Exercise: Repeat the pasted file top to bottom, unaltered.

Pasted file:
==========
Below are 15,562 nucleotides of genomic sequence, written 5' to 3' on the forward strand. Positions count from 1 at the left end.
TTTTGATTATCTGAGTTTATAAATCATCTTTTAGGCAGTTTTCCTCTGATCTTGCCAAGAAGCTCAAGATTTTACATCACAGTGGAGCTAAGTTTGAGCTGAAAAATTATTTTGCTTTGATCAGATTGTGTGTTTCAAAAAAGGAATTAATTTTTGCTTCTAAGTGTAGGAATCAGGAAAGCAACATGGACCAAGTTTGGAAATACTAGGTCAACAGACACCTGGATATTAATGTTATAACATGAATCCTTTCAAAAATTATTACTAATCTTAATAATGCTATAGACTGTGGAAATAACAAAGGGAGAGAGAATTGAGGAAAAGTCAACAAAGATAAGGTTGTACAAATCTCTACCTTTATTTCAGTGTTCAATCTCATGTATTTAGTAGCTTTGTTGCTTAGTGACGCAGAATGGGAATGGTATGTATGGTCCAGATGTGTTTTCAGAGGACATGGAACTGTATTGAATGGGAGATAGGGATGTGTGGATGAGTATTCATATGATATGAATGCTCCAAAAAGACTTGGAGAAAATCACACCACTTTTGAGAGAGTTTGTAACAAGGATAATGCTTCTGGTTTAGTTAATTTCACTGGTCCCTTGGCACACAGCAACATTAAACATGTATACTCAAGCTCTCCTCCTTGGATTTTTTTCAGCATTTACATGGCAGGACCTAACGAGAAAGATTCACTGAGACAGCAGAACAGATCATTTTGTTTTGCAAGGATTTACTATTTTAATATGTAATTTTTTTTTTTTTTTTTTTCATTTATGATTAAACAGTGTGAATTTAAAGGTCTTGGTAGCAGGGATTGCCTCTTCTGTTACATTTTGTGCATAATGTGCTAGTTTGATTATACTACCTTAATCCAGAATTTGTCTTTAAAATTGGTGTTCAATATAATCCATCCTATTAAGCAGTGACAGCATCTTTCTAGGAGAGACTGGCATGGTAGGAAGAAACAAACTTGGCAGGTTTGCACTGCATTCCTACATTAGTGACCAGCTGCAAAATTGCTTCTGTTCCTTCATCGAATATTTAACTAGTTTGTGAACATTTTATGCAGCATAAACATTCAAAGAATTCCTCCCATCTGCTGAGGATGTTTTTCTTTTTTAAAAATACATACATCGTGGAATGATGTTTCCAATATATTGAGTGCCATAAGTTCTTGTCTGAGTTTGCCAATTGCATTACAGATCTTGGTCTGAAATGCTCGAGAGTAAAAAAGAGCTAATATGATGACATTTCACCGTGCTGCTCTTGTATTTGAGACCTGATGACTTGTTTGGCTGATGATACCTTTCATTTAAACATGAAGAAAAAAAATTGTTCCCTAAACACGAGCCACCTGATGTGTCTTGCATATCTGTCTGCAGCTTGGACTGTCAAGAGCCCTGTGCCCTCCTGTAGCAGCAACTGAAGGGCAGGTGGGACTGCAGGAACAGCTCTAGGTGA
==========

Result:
Below are 15,562 nucleotides of genomic sequence, written 5' to 3' on the forward strand. Positions count from 1 at the left end.
TTTTGATTATCTGAGTTTATAAATCATCTTTTAGGCAGTTTTCCTCTGATCTTGCCAAGAAGCTCAAGATTTTACATCACAGTGGAGCTAAGTTTGAGCTGAAAAATTATTTTGCTTTGATCAGATTGTGTGTTTCAAAAAAGGAATTAATTTTTGCTTCTAAGTGTAGGAATCAGGAAAGCAACATGGACCAAGTTTGGAAATACTAGGTCAACAGACACCTGGATATTAATGTTATAACATGAATCCTTTCAAAAATTATTACTAATCTTAATAATGCTATAGACTGTGGAAATAACAAAGGGAGAGAGAATTGAGGAAAAGTCAACAAAGATAAGGTTGTACAAATCTCTACCTTTATTTCAGTGTTCAATCTCATGTATTTAGTAGCTTTGTTGCTTAGTGACGCAGAATGGGAATGGTATGTATGGTCCAGATGTGTTTTCAGAGGACATGGAACTGTATTGAATGGGAGATAGGGATGTGTGGATGAGTATTCATATGATATGAATGCTCCAAAAAGACTTGGAGAAAATCACACCACTTTTGAGAGAGTTTGTAACAAGGATAATGCTTCTGGTTTAGTTAATTTCACTGGTCCCTTGGCACACAGCAACATTAAACATGTATACTCAAGCTCTCCTCCTTGGATTTTTTTCAGCATTTACATGGCAGGACCTAACGAGAAAGATTCACTGAGACAGCAGAACAGATCATTTTGTTTTGCAAGGATTTACTATTTTAATATGTAATTTTTTTTTTTTTTTTTTTCATTTATGATTAAACAGTGTGAATTTAAAGGTCTTGGTAGCAGGGATTGCCTCTTCTGTTACATTTTGTGCATAATGTGCTAGTTTGATTATACTACCTTAATCCAGAATTTGTCTTTAAAATTGGTGTTCAATATAATCCATCCTATTAAGCAGTGACAGCATCTTTCTAGGAGAGACTGGCATGGTAGGAAGAAACAAACTTGGCAGGTTTGCACTGCATTCCTACATTAGTGACCAGCTGCAAAATTGCTTCTGTTCCTTCATCGAATATTTAACTAGTTTGTGAACATTTTATGCAGCATAAACATTCAAAGAATTCCTCCCATCTGCTGAGGATGTTTTTCTTTTTTAAAAATACATACATCGTGGAATGATGTTTCCAATATATTGAGTGCCATAAGTTCTTGTCTGAGTTTGCCAATTGCATTACAGATCTTGGTCTGAAATGCTCGAGAGTAAAAAAGAGCTAATATGATGACATTTCACCGTGCTGCTCTTGTATTTGAGACCTGATGACTTGTTTGGCTGATGATACCTTTCATTTAAACATGAAGAAAAAAAATTGTTCCCTAAACACGAGCCACCTGATGTGTCTTGCATATCTGTCTGCAGCTTGGACTGTCAAGAGCCCTGTGCCCTCCTGTAGCAGCAACTGAAGGGCAGGTGGGACTGCAGGAACAGCTCTAGGTGA